House Price Dynamics and the Business Cycle


John Krainer

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FRBSF Economic Letter 2002-13 | May 3, 2002

It is somewhat surprising that house prices in most parts of the nation have stayed high despite the downturn in the economy. As Figure 1 shows, real (inflation-adjusted) house price changes became negative with GDP growth during the last recession in 1991; but this time, they have remained positive and appear to be firm.

Figure 1: Real GDP Growth and Real House Price Change (Quarter-to-quarter changes, 1985 to 2001)

It is somewhat surprising that house prices in most parts of the nation have stayed high despite the downturn in the economy. As Figure 1 shows, real (inflation-adjusted) house price changes became negative with GDP growth during the last recession in 1991; but this time, they have remained positive and appear to be firm. The strength in the housing market also contrasts vividly with the declines in the stock market over the past couple of years. Indeed, many of the regions where house price appreciation has been strongest over the past two years have large concentrations of high-tech firms; tumbling share prices and job losses in the high-tech sector would seem to represent a large shock to housing demand, yet year-over-year price changes in places like San Francisco remain stubbornly positive. Declining mortgage interest rates may have helped to support prices. But interest rates also fell around the time of the last recession, and that did not prevent real house prices from declining.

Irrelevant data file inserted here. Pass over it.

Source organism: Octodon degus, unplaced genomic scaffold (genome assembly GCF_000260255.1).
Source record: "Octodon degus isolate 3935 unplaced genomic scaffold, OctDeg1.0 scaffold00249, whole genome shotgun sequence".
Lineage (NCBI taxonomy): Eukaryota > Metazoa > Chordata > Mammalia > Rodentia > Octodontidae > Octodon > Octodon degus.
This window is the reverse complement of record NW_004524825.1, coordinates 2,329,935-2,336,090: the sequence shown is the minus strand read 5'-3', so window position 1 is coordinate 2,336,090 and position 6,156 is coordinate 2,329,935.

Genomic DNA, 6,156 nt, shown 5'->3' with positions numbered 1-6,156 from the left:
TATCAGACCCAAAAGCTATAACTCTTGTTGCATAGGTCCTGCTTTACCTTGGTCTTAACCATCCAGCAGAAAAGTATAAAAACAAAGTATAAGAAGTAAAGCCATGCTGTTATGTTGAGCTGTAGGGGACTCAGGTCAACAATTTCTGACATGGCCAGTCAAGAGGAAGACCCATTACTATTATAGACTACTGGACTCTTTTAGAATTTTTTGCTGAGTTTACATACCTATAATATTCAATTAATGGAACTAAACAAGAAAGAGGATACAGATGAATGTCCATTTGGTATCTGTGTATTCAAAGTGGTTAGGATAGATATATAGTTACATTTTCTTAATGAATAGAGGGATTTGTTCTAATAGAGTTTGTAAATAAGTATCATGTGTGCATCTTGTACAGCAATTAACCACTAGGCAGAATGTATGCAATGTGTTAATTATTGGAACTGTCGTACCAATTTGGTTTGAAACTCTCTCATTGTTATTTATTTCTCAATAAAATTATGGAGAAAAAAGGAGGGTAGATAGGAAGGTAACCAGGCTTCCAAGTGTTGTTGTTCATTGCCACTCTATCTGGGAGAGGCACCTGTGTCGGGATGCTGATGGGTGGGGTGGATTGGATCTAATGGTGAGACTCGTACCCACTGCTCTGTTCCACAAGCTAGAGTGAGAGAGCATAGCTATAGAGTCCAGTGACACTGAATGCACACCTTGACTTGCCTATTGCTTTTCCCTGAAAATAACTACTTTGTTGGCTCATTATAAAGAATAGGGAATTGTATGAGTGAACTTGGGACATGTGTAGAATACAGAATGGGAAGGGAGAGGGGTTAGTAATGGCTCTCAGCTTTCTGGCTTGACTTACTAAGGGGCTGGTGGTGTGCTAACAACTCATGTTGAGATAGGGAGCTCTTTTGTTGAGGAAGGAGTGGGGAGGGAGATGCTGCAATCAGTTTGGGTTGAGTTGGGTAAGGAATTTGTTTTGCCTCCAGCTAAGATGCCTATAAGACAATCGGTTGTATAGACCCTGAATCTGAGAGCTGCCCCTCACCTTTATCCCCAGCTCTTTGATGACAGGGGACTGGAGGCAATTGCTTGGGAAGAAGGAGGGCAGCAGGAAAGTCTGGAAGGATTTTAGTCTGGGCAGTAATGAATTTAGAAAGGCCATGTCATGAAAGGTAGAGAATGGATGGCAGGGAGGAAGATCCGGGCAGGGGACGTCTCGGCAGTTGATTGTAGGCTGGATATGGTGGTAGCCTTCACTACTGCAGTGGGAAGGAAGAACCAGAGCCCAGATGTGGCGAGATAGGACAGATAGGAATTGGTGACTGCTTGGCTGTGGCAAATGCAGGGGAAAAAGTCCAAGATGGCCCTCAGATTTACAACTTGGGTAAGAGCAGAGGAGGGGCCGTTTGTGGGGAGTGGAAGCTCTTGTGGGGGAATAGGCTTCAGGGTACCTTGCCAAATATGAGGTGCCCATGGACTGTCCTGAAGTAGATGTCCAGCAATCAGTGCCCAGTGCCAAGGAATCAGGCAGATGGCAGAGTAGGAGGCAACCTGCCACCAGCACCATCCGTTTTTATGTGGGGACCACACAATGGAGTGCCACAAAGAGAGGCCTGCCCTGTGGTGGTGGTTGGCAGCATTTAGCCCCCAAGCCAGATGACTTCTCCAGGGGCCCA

In this Economic Letter, I outline some of the empirical facts about house prices that have been documented in the real estate literature and explore some of the determinants of supply and demand that lead to house price dynamics. After focusing particularly on demand, I attempt to reconcile a current estimate of housing demand with our position in the business cycle.

House price dynamics

Figure 2 helps illustrate two well-known facts about house prices. The figure plots real and nominal quarterly house price changes for the U.S., based on data from the Office of Federal Housing Enterprise Oversight’s house price index. First, although it is relatively unusual to observe declines in nominal house prices—at least at the national level—declines in real prices are relatively more common. One important point to keep in mind, however, is that while declines in nominal house prices are relatively rare, the volume of housing market transactions tends to be more responsive to a slowing economy. A flattening out of an observed price series may in fact mask a buildup of inventory of unsold houses.

Figure 2: U.S. Real and Nominal House Price Changes 1975 to 2000 (Line Chart)

Second, real house price changes appear to be persistent; that is, positive price changes tend to be followed by more positive price changes, and vice versa for negative price changes. This observation has stoked considerable interest amongst researchers because, normally, we expect asset prices to adjust immediately to reflect new information about fundamental value, not gradually over time (see Meese and Wallace 1994 for some important empirical work on this issue). Persistence in house prices could indicate that housing markets are inefficient, either in the sense that the market takes time to clear, or that prices and expectations of future price changes are set in a backward-looking manner. An alternative explanation for the persistence in house prices is that prices depend directly on economic variables, such as job growth and changes in personal income, that are themselves persistent.

Supply and demand in housing markets